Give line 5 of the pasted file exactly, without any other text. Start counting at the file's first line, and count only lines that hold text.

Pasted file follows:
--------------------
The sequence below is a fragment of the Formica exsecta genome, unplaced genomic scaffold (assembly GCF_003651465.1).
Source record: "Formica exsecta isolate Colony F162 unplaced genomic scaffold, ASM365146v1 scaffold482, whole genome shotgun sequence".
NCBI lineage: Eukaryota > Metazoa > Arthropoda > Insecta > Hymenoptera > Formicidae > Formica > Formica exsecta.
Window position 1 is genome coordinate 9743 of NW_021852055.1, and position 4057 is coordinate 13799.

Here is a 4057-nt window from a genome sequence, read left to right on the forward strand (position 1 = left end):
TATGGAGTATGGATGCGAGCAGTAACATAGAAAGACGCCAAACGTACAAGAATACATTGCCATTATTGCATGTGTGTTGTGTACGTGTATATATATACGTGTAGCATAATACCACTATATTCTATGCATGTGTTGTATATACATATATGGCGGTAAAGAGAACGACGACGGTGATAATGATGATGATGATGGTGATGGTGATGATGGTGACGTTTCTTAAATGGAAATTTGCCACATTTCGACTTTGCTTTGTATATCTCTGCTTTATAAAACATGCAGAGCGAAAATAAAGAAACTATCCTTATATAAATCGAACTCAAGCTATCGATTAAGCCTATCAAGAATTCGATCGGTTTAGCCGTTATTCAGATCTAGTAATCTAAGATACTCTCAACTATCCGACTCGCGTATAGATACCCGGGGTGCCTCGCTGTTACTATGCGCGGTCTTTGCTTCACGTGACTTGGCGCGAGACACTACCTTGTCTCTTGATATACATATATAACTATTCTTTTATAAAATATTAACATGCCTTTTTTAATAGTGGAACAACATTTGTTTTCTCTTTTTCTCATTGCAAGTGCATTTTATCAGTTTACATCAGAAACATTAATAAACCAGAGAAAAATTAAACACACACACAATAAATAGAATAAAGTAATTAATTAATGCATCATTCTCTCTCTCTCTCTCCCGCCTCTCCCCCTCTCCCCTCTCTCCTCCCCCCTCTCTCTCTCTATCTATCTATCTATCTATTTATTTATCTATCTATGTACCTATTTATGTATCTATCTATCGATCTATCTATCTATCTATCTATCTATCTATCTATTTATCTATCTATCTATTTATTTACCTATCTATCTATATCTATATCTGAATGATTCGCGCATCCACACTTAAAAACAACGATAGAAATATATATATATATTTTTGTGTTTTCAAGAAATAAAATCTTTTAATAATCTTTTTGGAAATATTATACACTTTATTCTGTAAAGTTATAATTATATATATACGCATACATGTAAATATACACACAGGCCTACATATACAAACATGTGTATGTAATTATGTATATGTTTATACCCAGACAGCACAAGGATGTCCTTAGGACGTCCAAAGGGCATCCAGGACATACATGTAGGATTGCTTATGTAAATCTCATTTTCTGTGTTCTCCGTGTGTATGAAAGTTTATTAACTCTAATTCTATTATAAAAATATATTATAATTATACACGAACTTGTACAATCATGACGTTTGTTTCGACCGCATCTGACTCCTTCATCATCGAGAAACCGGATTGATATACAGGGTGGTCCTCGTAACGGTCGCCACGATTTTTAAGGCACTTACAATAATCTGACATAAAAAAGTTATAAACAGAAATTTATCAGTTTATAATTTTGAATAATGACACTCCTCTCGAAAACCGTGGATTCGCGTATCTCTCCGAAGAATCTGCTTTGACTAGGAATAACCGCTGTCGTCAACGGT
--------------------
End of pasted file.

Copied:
Here is a 4057-nt window from a genome sequence, read left to right on the forward strand (position 1 = left end):